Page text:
Sara Adamczak's Graduate Exit Seminar
On Thursday, July 11th at 11:00 a.m. in 245 Kottman Hall, Sara Adamczak will present her graduate exit seminar, Population Demographics and Stable Isotope Evaluation of the North American River Otter (Lonta canadensis) in Ohio.
In Ohio, the North American river otter (Lontra canadensis) was extirpated by the 1950s, reintroduced in 1986, and otter trapping was reinstated in 2005. Preliminary work indicated that the river otter population in Ohio was large and increasing prior to the reinstatement of river otter trapping in 2005, thereby indicating that river otter trapping from 2005-2008 was sustainable. These preliminary estimates, however, lack specificity in terms of variation among sex and age classes. While the river otter harvest seems sustainable, considerable changes could be occurring in the demographics of the river otter population in Ohio. If there are temporal or spatial variations in the river otter population demographics, then population models based on previous demographic data might not represent the current population or the impact of the current harvest. This strengthens the need to do a reexamination of river otter abundance and the impact of harvest on populations. This research will help fill in knowledge gaps and update river otter demographic data, ensuring a healthy and sustainable population.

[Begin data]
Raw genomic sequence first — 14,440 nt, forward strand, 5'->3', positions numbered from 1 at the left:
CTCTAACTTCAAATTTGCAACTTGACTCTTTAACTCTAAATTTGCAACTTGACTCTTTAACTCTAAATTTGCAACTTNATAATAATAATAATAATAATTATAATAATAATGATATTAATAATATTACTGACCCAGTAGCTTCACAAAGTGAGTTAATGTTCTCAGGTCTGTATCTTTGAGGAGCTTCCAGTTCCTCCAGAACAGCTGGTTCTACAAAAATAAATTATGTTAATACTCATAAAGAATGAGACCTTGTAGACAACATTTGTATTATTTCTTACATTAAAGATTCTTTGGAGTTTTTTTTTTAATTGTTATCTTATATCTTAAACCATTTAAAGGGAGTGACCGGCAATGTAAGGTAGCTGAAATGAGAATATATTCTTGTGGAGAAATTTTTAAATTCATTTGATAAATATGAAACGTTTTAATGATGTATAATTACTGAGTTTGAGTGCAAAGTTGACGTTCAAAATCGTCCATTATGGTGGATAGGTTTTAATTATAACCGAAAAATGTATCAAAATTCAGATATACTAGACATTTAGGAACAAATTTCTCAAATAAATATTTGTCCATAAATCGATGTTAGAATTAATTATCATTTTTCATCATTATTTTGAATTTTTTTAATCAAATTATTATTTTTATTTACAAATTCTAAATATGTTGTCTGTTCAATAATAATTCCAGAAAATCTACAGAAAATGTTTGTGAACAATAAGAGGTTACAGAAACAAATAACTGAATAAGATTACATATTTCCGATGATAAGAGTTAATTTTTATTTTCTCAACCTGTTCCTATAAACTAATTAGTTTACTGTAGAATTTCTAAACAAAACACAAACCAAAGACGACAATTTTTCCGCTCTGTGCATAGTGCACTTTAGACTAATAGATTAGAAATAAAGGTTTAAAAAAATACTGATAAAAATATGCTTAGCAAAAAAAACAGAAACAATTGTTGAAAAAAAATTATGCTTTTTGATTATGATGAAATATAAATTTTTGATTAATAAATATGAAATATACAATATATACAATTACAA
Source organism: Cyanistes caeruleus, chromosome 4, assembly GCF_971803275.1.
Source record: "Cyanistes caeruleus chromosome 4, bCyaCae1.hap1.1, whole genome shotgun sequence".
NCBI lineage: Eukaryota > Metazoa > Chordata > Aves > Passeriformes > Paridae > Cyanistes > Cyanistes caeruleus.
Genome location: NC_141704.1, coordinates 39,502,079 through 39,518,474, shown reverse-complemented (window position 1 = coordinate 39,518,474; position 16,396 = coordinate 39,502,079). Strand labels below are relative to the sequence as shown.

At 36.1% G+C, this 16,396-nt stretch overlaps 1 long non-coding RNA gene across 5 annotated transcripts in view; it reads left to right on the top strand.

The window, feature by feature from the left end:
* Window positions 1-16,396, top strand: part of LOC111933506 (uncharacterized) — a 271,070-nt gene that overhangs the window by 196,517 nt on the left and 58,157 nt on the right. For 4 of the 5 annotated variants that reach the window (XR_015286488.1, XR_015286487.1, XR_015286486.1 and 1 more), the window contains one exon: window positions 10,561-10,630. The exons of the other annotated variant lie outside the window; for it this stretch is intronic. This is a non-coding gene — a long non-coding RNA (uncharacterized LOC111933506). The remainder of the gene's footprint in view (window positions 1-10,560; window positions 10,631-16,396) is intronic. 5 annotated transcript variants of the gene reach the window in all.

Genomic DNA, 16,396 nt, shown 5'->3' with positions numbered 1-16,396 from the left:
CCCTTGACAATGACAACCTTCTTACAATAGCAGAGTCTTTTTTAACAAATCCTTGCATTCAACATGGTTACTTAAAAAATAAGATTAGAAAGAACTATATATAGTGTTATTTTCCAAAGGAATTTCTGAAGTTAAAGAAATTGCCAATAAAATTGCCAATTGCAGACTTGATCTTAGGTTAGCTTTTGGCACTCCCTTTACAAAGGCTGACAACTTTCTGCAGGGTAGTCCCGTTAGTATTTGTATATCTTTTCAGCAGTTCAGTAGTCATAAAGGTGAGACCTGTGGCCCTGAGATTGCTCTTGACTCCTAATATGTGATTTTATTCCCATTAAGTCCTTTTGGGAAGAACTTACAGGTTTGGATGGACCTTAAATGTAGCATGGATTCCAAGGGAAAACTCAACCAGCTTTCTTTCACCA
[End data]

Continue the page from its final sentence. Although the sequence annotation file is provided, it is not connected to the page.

In addition to river otter population demographics, river otter diet became a large focus of this research. River otters are apex riverine predator that are adapted to hunting in the water. This lifestyle results in a diet focused on aquatic and semi-aquatic species. Using stable isotope analysis, we sought to determine river otter diet composition and trophic level. Understanding diet and trophic level provides insight into how river otters might influence community dynamics and potentially reveal important prey species for river otters in various riverine systems. Ultimately, if differences exist among riverine systems, that might warrant the exploration of different management practices.